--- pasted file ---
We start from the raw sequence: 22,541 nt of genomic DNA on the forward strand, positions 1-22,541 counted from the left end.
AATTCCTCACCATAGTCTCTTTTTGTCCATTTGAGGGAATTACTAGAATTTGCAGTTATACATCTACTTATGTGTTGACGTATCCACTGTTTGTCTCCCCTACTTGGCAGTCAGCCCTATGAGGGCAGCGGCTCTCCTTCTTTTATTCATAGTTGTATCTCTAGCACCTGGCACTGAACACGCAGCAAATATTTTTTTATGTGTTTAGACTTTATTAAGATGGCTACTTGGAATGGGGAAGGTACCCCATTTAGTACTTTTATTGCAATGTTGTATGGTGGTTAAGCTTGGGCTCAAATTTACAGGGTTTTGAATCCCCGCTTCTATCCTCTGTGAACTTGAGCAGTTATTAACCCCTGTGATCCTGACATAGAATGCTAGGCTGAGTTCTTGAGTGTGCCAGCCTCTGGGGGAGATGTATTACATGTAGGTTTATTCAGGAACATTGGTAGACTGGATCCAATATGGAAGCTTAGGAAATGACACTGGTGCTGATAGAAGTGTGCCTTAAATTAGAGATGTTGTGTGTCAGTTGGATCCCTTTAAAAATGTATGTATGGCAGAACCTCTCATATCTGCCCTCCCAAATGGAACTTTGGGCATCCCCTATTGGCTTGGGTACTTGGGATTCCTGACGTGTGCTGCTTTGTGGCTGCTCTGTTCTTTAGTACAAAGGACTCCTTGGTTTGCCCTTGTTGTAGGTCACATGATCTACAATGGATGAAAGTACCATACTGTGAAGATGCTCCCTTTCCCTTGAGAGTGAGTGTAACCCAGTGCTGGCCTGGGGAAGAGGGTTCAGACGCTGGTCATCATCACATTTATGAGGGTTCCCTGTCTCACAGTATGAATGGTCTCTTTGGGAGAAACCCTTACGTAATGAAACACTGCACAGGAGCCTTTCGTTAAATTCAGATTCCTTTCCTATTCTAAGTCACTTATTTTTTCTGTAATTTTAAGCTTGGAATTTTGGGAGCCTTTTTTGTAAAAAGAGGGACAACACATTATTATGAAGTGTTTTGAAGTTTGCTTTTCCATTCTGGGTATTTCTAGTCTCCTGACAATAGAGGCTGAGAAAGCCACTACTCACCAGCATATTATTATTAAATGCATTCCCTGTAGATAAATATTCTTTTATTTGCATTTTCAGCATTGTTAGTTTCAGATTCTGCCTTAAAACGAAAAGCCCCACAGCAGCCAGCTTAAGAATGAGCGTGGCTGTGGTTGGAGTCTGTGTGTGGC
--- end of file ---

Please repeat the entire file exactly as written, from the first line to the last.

We start from the raw sequence: 22,541 nt of genomic DNA on the forward strand, positions 1-22,541 counted from the left end.
AATTCCTCACCATAGTCTCTTTTTGTCCATTTGAGGGAATTACTAGAATTTGCAGTTATACATCTACTTATGTGTTGACGTATCCACTGTTTGTCTCCCCTACTTGGCAGTCAGCCCTATGAGGGCAGCGGCTCTCCTTCTTTTATTCATAGTTGTATCTCTAGCACCTGGCACTGAACACGCAGCAAATATTTTTTTATGTGTTTAGACTTTATTAAGATGGCTACTTGGAATGGGGAAGGTACCCCATTTAGTACTTTTATTGCAATGTTGTATGGTGGTTAAGCTTGGGCTCAAATTTACAGGGTTTTGAATCCCCGCTTCTATCCTCTGTGAACTTGAGCAGTTATTAACCCCTGTGATCCTGACATAGAATGCTAGGCTGAGTTCTTGAGTGTGCCAGCCTCTGGGGGAGATGTATTACATGTAGGTTTATTCAGGAACATTGGTAGACTGGATCCAATATGGAAGCTTAGGAAATGACACTGGTGCTGATAGAAGTGTGCCTTAAATTAGAGATGTTGTGTGTCAGTTGGATCCCTTTAAAAATGTATGTATGGCAGAACCTCTCATATCTGCCCTCCCAAATGGAACTTTGGGCATCCCCTATTGGCTTGGGTACTTGGGATTCCTGACGTGTGCTGCTTTGTGGCTGCTCTGTTCTTTAGTACAAAGGACTCCTTGGTTTGCCCTTGTTGTAGGTCACATGATCTACAATGGATGAAAGTACCATACTGTGAAGATGCTCCCTTTCCCTTGAGAGTGAGTGTAACCCAGTGCTGGCCTGGGGAAGAGGGTTCAGACGCTGGTCATCATCACATTTATGAGGGTTCCCTGTCTCACAGTATGAATGGTCTCTTTGGGAGAAACCCTTACGTAATGAAACACTGCACAGGAGCCTTTCGTTAAATTCAGATTCCTTTCCTATTCTAAGTCACTTATTTTTTCTGTAATTTTAAGCTTGGAATTTTGGGAGCCTTTTTTGTAAAAAGAGGGACAACACATTATTATGAAGTGTTTTGAAGTTTGCTTTTCCATTCTGGGTATTTCTAGTCTCCTGACAATAGAGGCTGAGAAAGCCACTACTCACCAGCATATTATTATTAAATGCATTCCCTGTAGATAAATATTCTTTTATTTGCATTTTCAGCATTGTTAGTTTCAGATTCTGCCTTAAAACGAAAAGCCCCACAGCAGCCAGCTTAAGAATGAGCGTGGCTGTGGTTGGAGTCTGTGTGTGGC